The Texas Public Information Act is intended to provide the public with a window into the business of government and the official acts of public officials. There are some limited restrictions on the information that may be obtained by a person requesting information. The Austin Court of Appeals’ opinion in The Austin Bulldog vs. Leffingwell
Mike Northrup is the chair of the appellate practice group at Cowles & Thompson, P.C. He is Board Certified in Civil Appellate Law by the Texas Board of Legal Specialization, and is a former Chair of the Appellate Law Section of the Dallas Bar Association. He is also a former briefing attorney for the Supreme Court of Texas.
- Civil Appeals
- Labor and Employment Law
- Insurance Law
- Municipal Law
- Dallas Bar Association, Appellate Law Section
- Defense Research Institute
- College of the State Bar of Texas
- State Bar of Texas, Appellate Section
- Texas Aggie Bar Association
- JD, Texas Tech University School of Law (1988)
- B.S., (Political Science), Texas A&M University (1985)
- State Bar of Texas
- United States Supreme Court
- United States Court of Appeals for the Fifth Circuit
- United States District Court, Northern, Southern, and Eastern Districts of Texas
Temporary restraining orders and temporary injunctions are governed by some fairly specific requirements. Failure to follow those black-and-white requirements can result in the court’s order being declared void. That’s what happened in Medi-Lynx Monitoring, Inc. v. AMI Monitoring, Inc. Texas Rule of Civil Procedure 683 requires that an order granting a temporary injunction set the…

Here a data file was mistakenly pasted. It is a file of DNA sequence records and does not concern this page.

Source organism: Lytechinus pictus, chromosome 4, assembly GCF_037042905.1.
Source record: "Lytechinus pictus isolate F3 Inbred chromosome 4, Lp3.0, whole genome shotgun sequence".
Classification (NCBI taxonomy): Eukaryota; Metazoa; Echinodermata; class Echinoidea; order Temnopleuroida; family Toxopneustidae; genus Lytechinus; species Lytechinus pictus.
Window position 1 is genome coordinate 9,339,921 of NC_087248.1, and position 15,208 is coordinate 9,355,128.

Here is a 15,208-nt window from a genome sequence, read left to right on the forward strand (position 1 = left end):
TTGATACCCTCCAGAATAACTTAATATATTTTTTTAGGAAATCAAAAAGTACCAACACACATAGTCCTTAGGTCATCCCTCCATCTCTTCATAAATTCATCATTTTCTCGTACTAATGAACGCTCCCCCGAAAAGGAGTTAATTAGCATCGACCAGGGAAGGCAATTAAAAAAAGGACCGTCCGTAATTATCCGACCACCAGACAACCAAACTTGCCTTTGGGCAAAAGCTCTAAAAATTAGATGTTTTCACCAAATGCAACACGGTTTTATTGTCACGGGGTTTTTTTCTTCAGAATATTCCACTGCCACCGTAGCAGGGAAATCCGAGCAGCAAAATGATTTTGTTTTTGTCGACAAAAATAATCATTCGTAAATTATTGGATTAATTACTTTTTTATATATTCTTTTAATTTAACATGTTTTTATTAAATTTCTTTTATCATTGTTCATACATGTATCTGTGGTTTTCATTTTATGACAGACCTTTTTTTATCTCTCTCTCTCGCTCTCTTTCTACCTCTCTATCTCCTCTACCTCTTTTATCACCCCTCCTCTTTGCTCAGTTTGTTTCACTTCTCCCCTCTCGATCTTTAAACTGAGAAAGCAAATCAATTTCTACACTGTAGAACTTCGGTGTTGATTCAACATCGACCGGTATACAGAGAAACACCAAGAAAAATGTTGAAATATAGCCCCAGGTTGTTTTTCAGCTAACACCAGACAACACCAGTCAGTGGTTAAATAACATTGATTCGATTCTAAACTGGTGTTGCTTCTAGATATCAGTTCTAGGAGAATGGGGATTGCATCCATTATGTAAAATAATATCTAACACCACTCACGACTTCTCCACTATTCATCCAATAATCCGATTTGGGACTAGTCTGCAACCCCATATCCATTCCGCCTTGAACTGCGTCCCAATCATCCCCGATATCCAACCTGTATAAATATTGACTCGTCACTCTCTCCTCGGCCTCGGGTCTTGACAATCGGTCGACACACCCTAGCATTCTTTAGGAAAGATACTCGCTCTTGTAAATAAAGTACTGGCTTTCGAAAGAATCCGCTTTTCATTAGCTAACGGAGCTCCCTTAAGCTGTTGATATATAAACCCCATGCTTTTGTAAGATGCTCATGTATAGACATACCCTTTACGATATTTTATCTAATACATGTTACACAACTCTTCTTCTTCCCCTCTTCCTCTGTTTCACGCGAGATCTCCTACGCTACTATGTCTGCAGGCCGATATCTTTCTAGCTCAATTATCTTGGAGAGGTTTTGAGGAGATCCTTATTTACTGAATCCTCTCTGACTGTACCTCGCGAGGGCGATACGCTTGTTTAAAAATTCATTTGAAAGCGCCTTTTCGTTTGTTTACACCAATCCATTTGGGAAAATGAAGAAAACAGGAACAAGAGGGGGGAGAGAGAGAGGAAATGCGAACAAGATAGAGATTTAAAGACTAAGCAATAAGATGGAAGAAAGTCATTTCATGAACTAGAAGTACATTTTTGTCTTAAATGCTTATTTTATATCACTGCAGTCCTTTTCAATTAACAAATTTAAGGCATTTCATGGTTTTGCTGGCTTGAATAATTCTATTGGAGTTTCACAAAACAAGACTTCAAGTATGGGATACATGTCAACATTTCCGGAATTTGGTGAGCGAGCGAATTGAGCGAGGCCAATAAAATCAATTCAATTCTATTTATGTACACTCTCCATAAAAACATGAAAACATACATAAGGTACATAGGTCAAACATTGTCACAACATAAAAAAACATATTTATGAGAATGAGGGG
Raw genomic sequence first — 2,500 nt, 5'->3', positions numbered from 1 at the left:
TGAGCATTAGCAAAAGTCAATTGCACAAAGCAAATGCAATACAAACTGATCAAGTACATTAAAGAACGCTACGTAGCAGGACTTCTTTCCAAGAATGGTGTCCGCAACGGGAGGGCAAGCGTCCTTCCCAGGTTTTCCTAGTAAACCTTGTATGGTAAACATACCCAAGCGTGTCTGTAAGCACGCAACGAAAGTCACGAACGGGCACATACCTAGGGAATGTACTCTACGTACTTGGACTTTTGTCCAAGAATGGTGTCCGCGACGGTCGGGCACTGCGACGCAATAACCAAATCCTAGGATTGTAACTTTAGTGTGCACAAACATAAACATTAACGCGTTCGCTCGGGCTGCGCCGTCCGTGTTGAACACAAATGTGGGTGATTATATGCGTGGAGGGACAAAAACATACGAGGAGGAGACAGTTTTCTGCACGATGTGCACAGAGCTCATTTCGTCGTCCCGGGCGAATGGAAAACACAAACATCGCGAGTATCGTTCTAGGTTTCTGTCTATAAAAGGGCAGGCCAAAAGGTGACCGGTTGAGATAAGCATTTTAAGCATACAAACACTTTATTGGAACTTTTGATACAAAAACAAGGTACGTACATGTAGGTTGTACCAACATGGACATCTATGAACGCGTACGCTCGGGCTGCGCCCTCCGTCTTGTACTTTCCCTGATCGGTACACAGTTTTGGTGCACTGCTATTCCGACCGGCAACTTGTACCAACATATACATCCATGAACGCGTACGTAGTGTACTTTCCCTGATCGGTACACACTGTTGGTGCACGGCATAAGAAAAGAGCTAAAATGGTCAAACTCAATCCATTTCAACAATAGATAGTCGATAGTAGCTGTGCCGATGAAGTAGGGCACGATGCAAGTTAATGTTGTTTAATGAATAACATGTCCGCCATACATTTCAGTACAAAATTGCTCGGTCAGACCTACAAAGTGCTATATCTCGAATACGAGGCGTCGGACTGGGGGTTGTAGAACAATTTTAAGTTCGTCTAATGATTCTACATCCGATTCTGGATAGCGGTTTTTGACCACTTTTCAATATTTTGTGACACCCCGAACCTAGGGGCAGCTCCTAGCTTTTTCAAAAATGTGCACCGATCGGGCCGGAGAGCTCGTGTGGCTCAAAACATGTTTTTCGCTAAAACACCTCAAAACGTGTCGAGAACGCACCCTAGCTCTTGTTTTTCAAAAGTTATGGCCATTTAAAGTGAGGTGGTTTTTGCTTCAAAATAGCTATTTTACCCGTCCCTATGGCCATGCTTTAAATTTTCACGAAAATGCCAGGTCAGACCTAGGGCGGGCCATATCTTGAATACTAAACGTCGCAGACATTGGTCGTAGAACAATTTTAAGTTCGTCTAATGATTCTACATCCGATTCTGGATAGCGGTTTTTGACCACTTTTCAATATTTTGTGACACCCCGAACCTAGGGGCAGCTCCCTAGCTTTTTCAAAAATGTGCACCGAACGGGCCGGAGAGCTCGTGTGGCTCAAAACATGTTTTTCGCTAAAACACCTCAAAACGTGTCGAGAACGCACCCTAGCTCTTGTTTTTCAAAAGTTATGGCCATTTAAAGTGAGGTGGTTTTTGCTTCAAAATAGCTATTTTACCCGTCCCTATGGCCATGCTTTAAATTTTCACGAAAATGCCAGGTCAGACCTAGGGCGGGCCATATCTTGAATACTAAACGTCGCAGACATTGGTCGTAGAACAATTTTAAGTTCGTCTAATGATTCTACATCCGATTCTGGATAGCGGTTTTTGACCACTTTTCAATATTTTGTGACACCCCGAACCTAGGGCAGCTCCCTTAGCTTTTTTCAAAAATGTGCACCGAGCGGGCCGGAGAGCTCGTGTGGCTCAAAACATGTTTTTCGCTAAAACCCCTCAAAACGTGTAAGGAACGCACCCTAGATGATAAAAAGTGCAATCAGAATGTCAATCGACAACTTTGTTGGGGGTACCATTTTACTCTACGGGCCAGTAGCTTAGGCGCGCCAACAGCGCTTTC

The Texas Whistleblower Act protects a public employee who makes a good faith report of a legal violation by his or her employer “to an appropriate law enforcement authority.” Tex. Gov’t Code § 554.002(a). Texas law has generally held that the “appropriate law enforcement authority” must be an authority that has outward-looking powers to investigate,…
The Fifth Circuit Court of Appeals recently issued an opinion addressing First Amendment protections over political speech and First Amendment challenges to the state regulation of psychological services.
Yours truly–Mike Northrup–will be speaking to the Dallas Bar Association Appellate Law Section at noon on September 17, 2015, at the Belo Mansion. The title of the presentation will be “Just a Spoonful of Supersedeas Makes the Judgment go Down.” Drop in and hear the answer to what Julie Andrews and supersedeas bonds…
The Supreme Court of Texas has clarified the phrase “compensatory damages” as used in the supsersedeas statute (Civil Practice and Remedies Code Section 52.006) and Appellate Rule 24. In In re Longview Energy Company, the court held that disgorgement damages are not compensatory damages and therefore need not be superseded to stay enforcement…
The Supreme Court of Texas has recognized the discretion of a trial court judge to deny the State of Texas automatic supersedeas in cases involving non-monetary judgments pursuant to Texas Rule of Appellate Procedure 24.2(a)(3).
In In re State Board for Educator Certification, a schoolteacher challenged the State Board for Educator Certification’s revocation…
The Dallas Court of Appeals has written a couple of recent significant opinions addressing no-evidence summary judgment practice.
In the first opinion, the en banc court considered a no-evidence motion that listed the elements of the claim at issue and then asserted that there was no evidence of "one or more" elements of the plaintiff’s…
I recently presented a continuing education seminar focusing on current issues in state summary judgment practice. As a result of that presentation, the Dallas Court of Appeals‘ holding in Bastida v. Abel’s Mobile Home Service, Inc., came to my attention. In that case, the trial court granted a summary judgment in favor of…
The DRI is sponsoring an Appellate Advocacy seminar in Chicago on July 18th and 19th.
Highlights of the seminar include a moot argument, discussions on embedded appellate counsel at trial, in-house perspectives on appellate practice, and building an appellate practice. Former Supreme Court Chief Justice Wallace Jefferson and current Supreme Court Justice Eva Guzman are…